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Respondents rated their perception toward the value of publication and influence of mentors is presented in [Table 4]. A significant percentage of the male and female students felt that publishing as a student will provide them personal fulfilment (P = 0.017). A high percentage of students agreed that contributing to the literature during student life as a valuable experience and publishing is an excellent source of recognition for students. Moreover, around 70% of male and 76% of female pharmacy students reported that their mentors encouraged them to research publications, but no statistical significance was noticed (P = 0.207).
Table 4: Respondents opinion about the value of publishing and mentor influences (n=366)

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  Discussion Top


To the best of our knowledge, this is the first study assessed the perceptions and inclination of pharmacy students toward engaging in scholarly journal publications. There was only one study describing pharmacy students participation in journal publications.[1] Overall, our participants showed high interest toward original research publications, and to advance research/sharing findings and improve their writing and research skills were some perceived reasons for scholarly journal publications. Furthermore, they would like to prefer free journals with impact factor or open access free journals to publish their research works. Encouraging co-students to publish and writing for publication to gain excellent experience were the two highly rated factors that were considered valuable about scholarly publications.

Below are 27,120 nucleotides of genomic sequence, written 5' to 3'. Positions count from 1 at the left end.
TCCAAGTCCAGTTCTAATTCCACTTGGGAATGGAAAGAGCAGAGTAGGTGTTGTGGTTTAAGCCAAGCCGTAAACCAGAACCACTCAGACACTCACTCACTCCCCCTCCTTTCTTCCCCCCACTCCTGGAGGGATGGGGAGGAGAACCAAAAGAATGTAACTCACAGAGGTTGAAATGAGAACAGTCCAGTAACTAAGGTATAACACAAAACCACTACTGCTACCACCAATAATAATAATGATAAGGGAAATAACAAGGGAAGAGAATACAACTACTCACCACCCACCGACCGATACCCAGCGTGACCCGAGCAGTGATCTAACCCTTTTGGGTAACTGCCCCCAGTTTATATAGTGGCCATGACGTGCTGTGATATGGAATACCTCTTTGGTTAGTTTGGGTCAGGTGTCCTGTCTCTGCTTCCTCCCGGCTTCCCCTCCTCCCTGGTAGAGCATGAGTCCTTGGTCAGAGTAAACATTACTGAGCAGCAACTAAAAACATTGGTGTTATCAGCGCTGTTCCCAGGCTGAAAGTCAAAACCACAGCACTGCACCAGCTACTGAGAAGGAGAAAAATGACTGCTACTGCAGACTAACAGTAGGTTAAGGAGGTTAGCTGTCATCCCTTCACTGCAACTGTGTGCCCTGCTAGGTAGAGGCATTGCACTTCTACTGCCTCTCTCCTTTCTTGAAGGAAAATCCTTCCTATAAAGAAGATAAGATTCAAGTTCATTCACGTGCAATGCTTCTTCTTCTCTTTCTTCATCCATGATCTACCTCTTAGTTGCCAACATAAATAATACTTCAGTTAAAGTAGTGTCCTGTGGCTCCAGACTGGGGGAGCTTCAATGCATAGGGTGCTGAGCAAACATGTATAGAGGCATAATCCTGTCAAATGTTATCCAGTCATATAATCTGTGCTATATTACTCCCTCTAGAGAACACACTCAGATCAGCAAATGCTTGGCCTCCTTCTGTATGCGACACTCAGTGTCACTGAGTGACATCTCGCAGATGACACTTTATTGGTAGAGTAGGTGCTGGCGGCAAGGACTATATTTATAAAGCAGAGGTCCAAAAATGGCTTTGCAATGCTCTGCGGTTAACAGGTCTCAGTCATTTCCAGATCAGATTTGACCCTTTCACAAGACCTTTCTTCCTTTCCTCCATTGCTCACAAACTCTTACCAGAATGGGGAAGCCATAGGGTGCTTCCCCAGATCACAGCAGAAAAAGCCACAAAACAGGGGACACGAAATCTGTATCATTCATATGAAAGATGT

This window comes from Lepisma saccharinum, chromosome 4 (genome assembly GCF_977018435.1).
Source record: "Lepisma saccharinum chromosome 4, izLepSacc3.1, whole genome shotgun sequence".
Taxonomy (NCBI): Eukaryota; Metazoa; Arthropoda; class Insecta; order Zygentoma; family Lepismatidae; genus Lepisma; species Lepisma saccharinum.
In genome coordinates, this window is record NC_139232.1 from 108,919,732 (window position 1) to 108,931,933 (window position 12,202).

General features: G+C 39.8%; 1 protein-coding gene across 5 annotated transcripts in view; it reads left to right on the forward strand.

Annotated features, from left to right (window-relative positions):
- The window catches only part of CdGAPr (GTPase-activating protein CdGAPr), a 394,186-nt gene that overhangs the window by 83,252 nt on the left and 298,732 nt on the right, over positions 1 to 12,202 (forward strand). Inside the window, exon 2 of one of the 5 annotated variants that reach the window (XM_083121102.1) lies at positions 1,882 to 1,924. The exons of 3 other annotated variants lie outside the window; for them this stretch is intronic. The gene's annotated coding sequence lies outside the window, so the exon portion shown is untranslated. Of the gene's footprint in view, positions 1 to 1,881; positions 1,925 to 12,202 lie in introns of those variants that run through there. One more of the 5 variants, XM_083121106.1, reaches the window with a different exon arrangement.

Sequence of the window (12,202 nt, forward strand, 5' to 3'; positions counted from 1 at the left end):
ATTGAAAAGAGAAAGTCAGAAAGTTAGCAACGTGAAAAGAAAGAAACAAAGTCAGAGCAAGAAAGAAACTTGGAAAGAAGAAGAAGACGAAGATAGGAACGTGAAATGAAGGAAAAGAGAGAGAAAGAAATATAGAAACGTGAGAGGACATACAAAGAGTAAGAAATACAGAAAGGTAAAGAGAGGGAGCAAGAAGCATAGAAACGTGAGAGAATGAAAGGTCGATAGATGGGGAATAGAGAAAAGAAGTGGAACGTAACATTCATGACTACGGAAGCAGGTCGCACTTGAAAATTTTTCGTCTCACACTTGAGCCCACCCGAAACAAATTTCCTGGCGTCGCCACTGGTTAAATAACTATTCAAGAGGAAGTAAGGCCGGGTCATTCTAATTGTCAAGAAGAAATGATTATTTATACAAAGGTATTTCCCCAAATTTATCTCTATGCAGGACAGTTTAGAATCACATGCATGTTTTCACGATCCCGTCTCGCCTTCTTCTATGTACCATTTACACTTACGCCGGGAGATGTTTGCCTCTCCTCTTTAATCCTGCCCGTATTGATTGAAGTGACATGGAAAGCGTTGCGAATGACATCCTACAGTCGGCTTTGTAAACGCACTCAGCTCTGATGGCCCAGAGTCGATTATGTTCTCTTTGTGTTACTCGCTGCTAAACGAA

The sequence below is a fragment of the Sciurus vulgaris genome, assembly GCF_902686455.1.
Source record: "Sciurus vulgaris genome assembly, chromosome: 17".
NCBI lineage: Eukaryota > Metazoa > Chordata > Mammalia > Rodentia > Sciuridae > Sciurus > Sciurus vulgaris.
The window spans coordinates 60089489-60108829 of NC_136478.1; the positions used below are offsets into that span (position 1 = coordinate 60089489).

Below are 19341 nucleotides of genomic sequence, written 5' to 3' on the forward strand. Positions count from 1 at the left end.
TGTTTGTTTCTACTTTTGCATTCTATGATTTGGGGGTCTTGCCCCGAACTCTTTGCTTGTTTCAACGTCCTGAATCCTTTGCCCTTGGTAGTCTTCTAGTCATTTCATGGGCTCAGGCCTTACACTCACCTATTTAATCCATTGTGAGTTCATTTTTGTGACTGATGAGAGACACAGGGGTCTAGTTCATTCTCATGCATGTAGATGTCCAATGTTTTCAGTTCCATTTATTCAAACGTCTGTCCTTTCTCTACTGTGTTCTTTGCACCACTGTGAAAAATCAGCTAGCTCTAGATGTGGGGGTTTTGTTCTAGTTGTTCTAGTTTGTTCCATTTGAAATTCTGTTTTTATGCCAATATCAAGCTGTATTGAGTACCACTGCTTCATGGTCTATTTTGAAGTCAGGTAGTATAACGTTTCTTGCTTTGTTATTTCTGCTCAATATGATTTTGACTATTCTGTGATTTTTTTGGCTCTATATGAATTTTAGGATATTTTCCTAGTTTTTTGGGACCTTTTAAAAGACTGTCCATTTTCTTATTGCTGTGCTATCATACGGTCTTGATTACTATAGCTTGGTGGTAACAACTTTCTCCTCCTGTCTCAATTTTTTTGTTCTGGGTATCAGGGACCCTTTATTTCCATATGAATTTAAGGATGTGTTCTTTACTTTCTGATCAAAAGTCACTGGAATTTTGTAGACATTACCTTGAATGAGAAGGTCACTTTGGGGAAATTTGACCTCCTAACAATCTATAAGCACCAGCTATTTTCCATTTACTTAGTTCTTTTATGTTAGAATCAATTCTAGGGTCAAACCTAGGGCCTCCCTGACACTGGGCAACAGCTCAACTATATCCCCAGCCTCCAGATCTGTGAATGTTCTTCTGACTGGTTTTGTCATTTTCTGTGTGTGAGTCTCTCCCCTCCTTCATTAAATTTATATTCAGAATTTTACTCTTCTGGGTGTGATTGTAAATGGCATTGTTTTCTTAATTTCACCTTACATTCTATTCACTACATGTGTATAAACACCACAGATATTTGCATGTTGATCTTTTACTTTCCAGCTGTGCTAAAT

Our results suggested although most of the students did not have any publications but shown high interest toward journal publications. Considering the importance of scholarly research activities, pharmacy schools/colleges can offer an elective training/summer course program that can explore potential publications threads to pursue with pharmacy students. In this way, we believe this can provide ample opportunities toward scholarly activities.